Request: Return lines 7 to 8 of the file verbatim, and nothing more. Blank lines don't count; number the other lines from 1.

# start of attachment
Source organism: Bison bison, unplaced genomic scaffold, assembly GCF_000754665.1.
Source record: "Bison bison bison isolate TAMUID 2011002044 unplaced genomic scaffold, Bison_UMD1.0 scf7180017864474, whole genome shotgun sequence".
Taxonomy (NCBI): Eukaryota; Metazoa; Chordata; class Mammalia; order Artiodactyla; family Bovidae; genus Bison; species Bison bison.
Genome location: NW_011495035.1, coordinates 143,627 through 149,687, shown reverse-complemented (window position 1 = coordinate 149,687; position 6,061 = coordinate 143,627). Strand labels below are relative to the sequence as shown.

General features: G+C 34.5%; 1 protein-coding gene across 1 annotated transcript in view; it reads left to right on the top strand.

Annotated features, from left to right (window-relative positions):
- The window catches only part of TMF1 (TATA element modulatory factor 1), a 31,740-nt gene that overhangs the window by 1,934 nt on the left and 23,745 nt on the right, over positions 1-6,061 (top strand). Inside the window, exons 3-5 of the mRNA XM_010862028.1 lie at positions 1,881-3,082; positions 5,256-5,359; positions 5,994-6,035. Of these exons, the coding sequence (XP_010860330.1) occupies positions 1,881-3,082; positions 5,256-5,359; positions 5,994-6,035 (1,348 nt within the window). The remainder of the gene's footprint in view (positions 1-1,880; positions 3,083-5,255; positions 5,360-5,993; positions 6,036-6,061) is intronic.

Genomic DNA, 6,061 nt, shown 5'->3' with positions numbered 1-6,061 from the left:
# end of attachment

- The window catches only part of TMF1 (TATA element modulatory factor 1), a 31,740-nt gene that overhangs the window by 1,934 nt on the left and 23,745 nt on the right, over positions 1-6,061 (top strand). Inside the window, exons 3-5 of the mRNA XM_010862028.1 lie at positions 1,881-3,082; positions 5,256-5,359; positions 5,994-6,035. Of these exons, the coding sequence (XP_010860330.1) occupies positions 1,881-3,082; positions 5,256-5,359; positions 5,994-6,035 (1,348 nt within the window). The remainder of the gene's footprint in view (positions 1-1,880; positions 3,083-5,255; positions 5,360-5,993; positions 6,036-6,061) is intronic.

Genomic DNA, 6,061 nt, shown 5'->3' with positions numbered 1-6,061 from the left: